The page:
Tags: accessibility



Useful accessibility resources

A whoooole bunch of links about inclusive design, gathered together from a presentation.

How we’ve made GOV.UK Elements even more accessible

A nice run-down of incremental accessibility improvements made to Gov.uk (I particularly like the technique of updating the title element to use the word “error” if the page is displaying a form that has issues).

Crucially, if any of the problems turned out to be with the browser or screen reader, they submitted bug reports—that’s the way to do it!

Accessible By Design | Sparkbox | Web Design and Development

A primer on accessible colour contrast with links to some handy tools for testing.


Heydon keeps on delivering the goods. This time, he looks at making on-screen notification messages accessible using ARIA’s live regions.

As ever, structuring content is paramount, even where it pertains to dynamic events inside realtime web applications.

Be Kind, Design – Nat Dudley – Medium

The transcript of Nat’s superb Webstock talk.

We need to start thinking about inclusivity the same way as we think about mobile design. We realised with mobile, that we have to put that experience at the centre of what we do, otherwise it won’t be successful and we’ll fail mobile users. We realised we have to design mobile-first.

The same is true for inclusivity. Instead of it being an afterthought if it’s thought about at all, it needs to be our first thought. It needs to be central to our strategy, embedded in how we analyse and solve the problems we encounter. Designing inclusive-first is the only way we’ll manage to serve and protect all of the people who use what we build.

A Tale of Two Rooms: Understanding screen reader navigation | The Paciello Group

A nice analogy to help explain what it’s like to navigate with a screen reader—and how much well-structured markup can help make it easier.

Small Tweaks That Can Make a Huge Impact on Your Website’s Accessibility | CSS-Tricks

What it says on the tin—a few suggestions to ensure the accessibility of your site.

Improving the Accessibility of 24 ways | CSS-Tricks

Paul walks us through the process of making some incremental accessibility improvements to this year’s 24 Ways.

Creating something new will always attract attention and admiration, but there’s an under-celebrated nobility in improving what already exists. While not all changes may be visual, they can have just as much impact.

The Trials and Tribulations of the Title Attribute - 24 Accessibility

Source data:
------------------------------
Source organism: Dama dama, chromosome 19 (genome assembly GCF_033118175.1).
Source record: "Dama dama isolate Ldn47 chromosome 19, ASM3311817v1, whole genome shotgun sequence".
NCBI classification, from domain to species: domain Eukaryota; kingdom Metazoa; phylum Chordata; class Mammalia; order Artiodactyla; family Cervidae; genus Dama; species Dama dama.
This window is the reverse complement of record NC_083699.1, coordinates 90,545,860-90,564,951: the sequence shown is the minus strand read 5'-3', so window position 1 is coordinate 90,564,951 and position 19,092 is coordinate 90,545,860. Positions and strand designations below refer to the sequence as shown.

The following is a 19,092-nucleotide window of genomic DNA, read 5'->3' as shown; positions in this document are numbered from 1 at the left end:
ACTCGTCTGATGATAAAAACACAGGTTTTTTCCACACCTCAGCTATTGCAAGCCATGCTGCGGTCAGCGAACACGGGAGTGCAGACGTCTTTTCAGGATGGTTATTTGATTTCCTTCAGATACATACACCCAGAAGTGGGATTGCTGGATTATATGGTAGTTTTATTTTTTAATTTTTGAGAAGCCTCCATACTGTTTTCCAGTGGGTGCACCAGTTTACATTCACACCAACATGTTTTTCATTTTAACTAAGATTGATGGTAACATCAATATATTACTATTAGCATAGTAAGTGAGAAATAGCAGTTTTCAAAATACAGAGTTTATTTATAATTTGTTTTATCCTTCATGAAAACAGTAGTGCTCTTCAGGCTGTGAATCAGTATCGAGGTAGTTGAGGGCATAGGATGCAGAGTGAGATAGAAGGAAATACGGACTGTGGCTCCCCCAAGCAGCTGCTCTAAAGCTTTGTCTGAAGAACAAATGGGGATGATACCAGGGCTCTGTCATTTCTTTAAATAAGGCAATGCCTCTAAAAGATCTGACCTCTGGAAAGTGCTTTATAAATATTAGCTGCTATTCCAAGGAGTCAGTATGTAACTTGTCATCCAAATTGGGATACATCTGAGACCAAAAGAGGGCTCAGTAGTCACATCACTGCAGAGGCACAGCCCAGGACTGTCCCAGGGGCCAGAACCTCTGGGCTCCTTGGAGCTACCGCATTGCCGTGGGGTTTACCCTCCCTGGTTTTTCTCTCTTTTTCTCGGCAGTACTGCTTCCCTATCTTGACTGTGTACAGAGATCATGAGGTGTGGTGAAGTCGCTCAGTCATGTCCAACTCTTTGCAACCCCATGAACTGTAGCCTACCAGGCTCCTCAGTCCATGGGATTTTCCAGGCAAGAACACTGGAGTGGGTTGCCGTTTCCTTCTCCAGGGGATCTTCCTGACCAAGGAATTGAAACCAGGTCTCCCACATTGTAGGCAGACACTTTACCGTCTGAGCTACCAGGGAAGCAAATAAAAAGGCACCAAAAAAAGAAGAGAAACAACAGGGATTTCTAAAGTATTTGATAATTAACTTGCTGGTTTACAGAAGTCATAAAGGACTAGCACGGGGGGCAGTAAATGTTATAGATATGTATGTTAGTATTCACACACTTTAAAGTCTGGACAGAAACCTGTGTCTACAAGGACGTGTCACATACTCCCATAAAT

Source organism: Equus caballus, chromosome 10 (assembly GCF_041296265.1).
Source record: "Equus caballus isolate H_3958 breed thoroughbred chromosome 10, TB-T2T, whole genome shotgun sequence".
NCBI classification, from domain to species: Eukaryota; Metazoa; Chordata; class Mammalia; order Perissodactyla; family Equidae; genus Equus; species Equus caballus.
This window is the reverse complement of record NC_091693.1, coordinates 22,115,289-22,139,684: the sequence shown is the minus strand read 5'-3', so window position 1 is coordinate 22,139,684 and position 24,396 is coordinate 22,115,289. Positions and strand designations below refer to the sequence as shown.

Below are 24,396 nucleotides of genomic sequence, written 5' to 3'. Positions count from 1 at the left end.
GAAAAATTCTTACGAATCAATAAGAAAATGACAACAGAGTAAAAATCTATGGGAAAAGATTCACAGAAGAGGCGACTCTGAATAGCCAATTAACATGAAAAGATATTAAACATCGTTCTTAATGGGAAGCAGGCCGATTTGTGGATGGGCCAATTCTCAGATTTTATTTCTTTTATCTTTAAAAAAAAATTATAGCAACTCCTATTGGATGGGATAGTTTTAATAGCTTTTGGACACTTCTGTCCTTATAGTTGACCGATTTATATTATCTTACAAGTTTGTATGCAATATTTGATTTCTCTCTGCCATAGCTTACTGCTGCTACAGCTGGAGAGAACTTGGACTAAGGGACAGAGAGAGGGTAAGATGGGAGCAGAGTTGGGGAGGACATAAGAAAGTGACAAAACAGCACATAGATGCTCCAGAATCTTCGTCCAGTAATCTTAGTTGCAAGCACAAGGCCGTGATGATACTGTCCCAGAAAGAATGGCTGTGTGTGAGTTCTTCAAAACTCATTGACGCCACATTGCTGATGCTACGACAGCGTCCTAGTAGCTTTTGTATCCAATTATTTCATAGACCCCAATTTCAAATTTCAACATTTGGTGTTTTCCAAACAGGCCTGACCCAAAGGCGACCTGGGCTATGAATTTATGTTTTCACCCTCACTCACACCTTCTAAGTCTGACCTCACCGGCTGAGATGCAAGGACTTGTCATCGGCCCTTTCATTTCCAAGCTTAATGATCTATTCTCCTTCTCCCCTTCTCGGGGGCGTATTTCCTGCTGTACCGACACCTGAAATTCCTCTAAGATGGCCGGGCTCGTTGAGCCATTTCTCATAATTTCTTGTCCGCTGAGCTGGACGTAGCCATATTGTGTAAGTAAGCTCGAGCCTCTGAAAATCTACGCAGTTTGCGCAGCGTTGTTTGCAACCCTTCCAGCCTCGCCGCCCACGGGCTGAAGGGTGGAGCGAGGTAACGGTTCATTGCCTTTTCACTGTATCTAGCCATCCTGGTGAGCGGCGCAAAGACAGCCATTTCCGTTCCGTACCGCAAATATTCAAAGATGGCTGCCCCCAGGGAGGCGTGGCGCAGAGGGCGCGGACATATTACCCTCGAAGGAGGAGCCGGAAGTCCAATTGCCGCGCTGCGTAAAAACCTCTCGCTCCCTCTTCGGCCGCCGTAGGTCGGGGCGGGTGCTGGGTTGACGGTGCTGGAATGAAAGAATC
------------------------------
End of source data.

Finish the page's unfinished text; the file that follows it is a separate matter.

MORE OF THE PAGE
Everything you ever wanted to know about the title attribute in HTML.

What’s hot: using title on inputs, abbrs, and iframes.

What’s not: using title on anything else.

Accessible Links Re:visited | Filament Group, Inc., Boston, MA

Great advice on keeping your hyperlinks accessible.

A11Y Style Guide

A library of accessible UI elements that you can use as a starting point, complete with HTML and CSS. Alas, no JavaScript, but there’s always Heydon’s inclusive components for that.

Accessible custom styled form elements - Rian Rietveld

An excellent level-headed evaluation of styling and scripting form controls, weighing up the benefits and trade-offs. The more tightly you control the appearance, the less you get to benefit from the functionality (and accessibility) that the browser gives you for free …meaning you’ve now to got to work harder to replace it.

HTML elements like check buttons, radio buttons or select options can be hard to style with CSS in a custom design. There are many workarounds for this, but are they accessible?

i is=”the walrus”

In which Brian takes a long winding route through an explanation of why the is attribute for custom elements is dead before he demonstrates the correct way to use web components:

<!-- instead of writing this -->
<input type="radio" is="x-radio">

<!-- you write this -->
<input type="radio">

Sadly, none of the showcase examples I’ve seen for web components do this.

A Content Slider

Brad always said that carousels were way to stop people beating each other up in meetings. I like the way Heydon puts it:

Carousels (or ‘content sliders’) are like men. They are not literally all bad — some are even helpful and considerate. But I don’t trust anyone unwilling to acknowledge a glaring pattern of awfulness. Also like men, I appreciate that many of you would rather just avoid dealing with carousels, but often don’t have the choice. Hence this article.

Trolleys, veils and prisoners: the case for accessibility from philosophical ethics

The transcript of a presentation on the intersection of ethics and accessibility.

A Responsive Accessible Table | Adrian Roselli

Following on from Richard’s article, here’s a deep dive into making HTML tables that are accessible and responsive.

Collapsible Sections

The latest edition of Heydon’s Inclusive Components is absolutely fantastic! The pattern itself—toggling sections of content—is quite straightforward, but then there’s a masterclass in how to create a web component that still allows the content to be accessible in older browsers. The key, as ever, is progressive enhancement:

Whether implemented through web components or not, progressive enhancement not only ensures the interface is well-structured and robust. As we’ve seen here, it can also simplify the editorial process. This makes developing the application and its content more inclusive.

Rebuilding slack.com – Several People Are Coding

A really great case study of a code refactor by Mina, with particular emphasis on the benefits of CSS Grid, fluid typography, and accessibility.